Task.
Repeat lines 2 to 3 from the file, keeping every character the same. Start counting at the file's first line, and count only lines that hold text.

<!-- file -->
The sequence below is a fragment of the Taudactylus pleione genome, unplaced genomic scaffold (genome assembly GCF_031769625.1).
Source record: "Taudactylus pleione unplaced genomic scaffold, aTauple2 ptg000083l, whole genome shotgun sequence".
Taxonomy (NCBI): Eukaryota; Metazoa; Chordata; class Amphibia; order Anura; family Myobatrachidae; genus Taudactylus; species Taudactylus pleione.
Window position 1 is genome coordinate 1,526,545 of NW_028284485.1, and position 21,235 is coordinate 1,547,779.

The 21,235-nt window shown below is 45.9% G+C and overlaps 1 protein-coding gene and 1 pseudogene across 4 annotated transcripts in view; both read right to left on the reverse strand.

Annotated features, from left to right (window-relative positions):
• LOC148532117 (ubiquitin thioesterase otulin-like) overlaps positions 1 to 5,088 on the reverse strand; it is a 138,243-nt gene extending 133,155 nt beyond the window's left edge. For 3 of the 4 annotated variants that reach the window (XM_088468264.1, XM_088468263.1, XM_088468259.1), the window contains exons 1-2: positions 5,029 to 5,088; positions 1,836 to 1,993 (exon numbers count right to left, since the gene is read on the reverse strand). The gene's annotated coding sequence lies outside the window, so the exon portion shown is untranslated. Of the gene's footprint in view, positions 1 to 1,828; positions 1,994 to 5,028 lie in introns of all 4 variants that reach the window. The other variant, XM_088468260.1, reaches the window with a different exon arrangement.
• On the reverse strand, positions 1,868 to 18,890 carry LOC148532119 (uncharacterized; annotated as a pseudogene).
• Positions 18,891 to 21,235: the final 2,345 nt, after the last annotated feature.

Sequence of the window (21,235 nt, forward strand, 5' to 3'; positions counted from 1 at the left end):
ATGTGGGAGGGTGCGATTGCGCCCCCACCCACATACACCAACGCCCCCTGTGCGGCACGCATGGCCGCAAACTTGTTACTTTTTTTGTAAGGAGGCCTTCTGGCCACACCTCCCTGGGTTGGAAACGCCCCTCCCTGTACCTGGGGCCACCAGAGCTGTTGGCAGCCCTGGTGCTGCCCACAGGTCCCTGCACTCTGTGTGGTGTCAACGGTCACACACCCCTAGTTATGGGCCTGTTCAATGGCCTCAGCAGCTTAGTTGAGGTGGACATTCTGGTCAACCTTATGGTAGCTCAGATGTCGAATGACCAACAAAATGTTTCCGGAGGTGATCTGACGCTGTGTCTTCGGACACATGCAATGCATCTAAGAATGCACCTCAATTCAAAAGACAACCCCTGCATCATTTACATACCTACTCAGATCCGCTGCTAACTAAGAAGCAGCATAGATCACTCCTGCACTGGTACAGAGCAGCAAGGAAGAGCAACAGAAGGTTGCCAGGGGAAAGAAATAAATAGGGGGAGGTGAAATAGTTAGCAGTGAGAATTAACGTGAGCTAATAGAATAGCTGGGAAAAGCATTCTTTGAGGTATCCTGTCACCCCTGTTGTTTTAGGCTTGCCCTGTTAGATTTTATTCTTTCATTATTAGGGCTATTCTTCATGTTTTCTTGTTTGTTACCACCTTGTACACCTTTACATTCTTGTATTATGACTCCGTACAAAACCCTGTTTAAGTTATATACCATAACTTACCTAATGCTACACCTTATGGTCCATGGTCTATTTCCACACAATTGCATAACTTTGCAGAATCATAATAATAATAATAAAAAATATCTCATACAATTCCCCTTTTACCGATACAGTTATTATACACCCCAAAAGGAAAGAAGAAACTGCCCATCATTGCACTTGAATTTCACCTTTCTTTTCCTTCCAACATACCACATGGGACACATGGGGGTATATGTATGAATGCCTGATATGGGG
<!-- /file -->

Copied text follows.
Source record: "Taudactylus pleione unplaced genomic scaffold, aTauple2 ptg000083l, whole genome shotgun sequence".
Taxonomy (NCBI): Eukaryota; Metazoa; Chordata; class Amphibia; order Anura; family Myobatrachidae; genus Taudactylus; species Taudactylus pleione.